Radio Four's changes win the ear of not-so-disgusted of Tunbridge Wells

JAMES BOYLE, the controller of Radio 4, appears to have pulled off his gamble to revamp radically the radio station that has Britain's most conservative audience.

Radio 4 has attracted 100,000 new listeners following the major overhaul which saw 53 new programmes introduced at the beginning of April.

Quarterly figures from Rajar, the radio industry audience research body, show that Radio 4 increased its average weekly audience to 8.25 million in April, May and June. It was the only BBC radio network to increase its audience compared with the first three months of the year.

Mr Boyle's controversial changes to the station attracted accusations of "dumbing down", but were intended both to bring in new listeners and to persuade existing listeners to stay for longer.

He has succeeded in his first task, but average time spent with the station has fallen from 10.8 to 10.4 hours per listener. The BBC claims that the average has fallen because new listeners are still finding their way around the station.

Mr Boyle said yesterday: "I am really pleased with the vote of confidence in the new schedule. We've extended the reach of the station at a time when a lot of people were watching the World Cup. We've got them in and now we've got to make them stick around for longer and we will tweak the programmes. But it looks as if the basic schedule strategy has worked."

Early analysis of the figures shows that the greatest improvement has come in parts of the day when the station has traditionally been weak, such as the afternoons and evenings.

The controversial decision to move Yesterday in Parliament on to the long wave version of Radio 4 has given the 8.30am to 9.00am segment of the Today programme a slight boost in the ratings.

However, moving the 9.00am news bulletin into the Today programme and starting new shows at 9am has not stopped the major fall-off in listeners when the flagship current affairs programme ends.

"The 9.00am slot is pretty flattish," said Mr Boyle. "That is what we expected, because there was a huge number of new programmes so we have to look at what has worked and what hasn't."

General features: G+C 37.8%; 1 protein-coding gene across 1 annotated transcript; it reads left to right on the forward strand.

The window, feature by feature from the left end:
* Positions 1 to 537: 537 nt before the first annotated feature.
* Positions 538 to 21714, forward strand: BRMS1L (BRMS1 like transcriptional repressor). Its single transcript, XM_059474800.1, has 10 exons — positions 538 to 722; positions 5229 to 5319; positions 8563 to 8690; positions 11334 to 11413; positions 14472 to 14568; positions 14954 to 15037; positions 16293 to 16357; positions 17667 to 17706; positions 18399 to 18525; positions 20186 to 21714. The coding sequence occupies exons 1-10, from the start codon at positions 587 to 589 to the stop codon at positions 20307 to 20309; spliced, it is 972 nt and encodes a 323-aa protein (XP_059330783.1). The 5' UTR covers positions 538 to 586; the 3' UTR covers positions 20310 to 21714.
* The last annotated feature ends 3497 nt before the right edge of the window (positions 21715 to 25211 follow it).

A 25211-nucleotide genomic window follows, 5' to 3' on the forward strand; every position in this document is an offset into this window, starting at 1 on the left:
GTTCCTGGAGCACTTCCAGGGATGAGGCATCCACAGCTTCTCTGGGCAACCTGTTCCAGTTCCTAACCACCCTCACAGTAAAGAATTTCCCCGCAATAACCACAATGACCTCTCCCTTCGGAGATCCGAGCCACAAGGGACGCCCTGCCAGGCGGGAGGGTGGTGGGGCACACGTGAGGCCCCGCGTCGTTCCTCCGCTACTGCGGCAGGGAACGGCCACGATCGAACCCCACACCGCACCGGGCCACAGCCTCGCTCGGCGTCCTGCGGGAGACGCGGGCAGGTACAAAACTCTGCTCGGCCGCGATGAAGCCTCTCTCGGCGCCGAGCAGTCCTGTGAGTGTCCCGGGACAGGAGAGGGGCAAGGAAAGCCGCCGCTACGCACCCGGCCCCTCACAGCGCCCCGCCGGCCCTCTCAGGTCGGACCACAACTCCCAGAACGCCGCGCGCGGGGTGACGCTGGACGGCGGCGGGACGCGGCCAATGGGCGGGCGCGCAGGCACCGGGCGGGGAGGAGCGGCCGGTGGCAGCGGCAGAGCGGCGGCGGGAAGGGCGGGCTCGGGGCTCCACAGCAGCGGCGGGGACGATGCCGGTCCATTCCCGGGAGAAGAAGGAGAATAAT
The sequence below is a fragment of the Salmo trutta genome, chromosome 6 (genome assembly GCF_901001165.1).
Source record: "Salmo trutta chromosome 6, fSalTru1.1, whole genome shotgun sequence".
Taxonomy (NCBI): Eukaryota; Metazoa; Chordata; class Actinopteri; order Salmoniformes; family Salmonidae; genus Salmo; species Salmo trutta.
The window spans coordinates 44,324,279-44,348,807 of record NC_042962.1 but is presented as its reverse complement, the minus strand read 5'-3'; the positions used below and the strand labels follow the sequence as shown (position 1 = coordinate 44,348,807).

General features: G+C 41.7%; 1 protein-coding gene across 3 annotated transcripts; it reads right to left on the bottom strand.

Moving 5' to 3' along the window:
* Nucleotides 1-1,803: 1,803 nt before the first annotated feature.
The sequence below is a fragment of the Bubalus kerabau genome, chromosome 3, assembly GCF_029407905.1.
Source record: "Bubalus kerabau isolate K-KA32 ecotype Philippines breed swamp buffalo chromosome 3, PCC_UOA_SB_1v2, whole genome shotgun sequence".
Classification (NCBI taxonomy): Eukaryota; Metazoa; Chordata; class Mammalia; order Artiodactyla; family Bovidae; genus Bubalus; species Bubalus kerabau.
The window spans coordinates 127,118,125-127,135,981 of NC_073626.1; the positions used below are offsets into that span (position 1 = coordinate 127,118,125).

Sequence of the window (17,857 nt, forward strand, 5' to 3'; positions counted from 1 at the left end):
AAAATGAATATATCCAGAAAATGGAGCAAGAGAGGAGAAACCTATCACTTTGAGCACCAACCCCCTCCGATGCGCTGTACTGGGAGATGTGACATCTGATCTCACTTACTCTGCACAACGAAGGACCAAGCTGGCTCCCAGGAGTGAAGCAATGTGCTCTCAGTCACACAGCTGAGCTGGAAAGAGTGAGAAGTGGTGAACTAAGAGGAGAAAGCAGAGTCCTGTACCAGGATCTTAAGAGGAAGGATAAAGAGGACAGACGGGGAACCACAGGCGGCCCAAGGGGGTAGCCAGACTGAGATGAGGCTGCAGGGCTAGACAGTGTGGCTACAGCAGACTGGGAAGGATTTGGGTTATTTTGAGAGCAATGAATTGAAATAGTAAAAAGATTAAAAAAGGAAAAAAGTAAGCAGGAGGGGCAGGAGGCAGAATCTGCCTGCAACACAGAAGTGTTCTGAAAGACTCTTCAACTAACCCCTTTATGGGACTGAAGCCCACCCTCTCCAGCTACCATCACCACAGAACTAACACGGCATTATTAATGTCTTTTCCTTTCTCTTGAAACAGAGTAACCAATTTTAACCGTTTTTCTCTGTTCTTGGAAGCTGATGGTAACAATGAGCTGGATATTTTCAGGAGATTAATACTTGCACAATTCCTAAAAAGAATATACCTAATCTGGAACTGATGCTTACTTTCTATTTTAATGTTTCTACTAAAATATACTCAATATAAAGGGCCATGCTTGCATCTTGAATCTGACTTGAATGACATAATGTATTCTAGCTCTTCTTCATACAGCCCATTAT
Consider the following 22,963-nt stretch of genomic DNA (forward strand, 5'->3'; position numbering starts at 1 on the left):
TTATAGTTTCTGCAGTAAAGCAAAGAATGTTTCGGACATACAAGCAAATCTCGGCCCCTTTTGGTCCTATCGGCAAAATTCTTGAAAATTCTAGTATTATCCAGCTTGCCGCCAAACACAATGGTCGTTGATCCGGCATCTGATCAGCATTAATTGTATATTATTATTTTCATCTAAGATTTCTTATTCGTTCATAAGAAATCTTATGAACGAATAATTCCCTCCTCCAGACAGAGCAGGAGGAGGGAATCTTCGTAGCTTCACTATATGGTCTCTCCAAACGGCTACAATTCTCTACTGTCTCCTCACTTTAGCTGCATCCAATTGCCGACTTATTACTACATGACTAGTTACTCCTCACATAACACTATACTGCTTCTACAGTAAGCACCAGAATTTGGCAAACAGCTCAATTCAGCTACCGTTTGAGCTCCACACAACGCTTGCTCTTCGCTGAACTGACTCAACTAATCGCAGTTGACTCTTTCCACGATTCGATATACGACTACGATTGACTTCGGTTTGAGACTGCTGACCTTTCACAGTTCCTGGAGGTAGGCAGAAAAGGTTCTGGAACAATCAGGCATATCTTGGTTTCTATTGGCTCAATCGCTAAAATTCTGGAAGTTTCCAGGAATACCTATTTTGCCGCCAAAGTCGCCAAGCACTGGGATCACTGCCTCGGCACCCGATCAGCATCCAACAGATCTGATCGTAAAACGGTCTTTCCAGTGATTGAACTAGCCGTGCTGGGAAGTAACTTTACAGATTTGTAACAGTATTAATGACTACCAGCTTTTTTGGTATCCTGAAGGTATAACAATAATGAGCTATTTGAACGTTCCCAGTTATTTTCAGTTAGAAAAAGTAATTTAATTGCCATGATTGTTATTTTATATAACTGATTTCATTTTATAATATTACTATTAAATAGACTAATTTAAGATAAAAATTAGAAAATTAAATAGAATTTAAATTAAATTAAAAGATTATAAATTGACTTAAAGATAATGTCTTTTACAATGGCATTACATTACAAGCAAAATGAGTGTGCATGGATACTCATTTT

Moving Woman's Hour forward to 10.00am has given the programme a bigger audience and given the hour between 10.00am and 11.00am its biggest ratings.

The BBC is also claiming a success in moving the Archers from 1.40pm to 2.00pm. More than 90 per cent of the afternoon's 1.1 million Archers audience has moved with the show.

The evening episode of the Archers and the Sunday omnibus are now getting slightly higher audiences so Radio 4 believes listeners who cannot catch the afternoon programme are now listening to the repeats in the evening or at weekends.

Even better, from the BBC's point of view, the 2.00pm Archers audience is now staying with the station to listen to its new afternoon dramas, which replaced poorly performing shows such as Afternoon Shift and Kaleidoscope. The relocation of programmes such as the Moral Maze has helped to lift evening ratings, although the BBC concedes it was starting from a low base.

The Saturday morning schedule which saw the most change, with shows like John Peel's Home Truths and a new time for the Food Programme, has seen little change in its audience, but the BBC says it is grateful not to have lost any listeners due to the changes.

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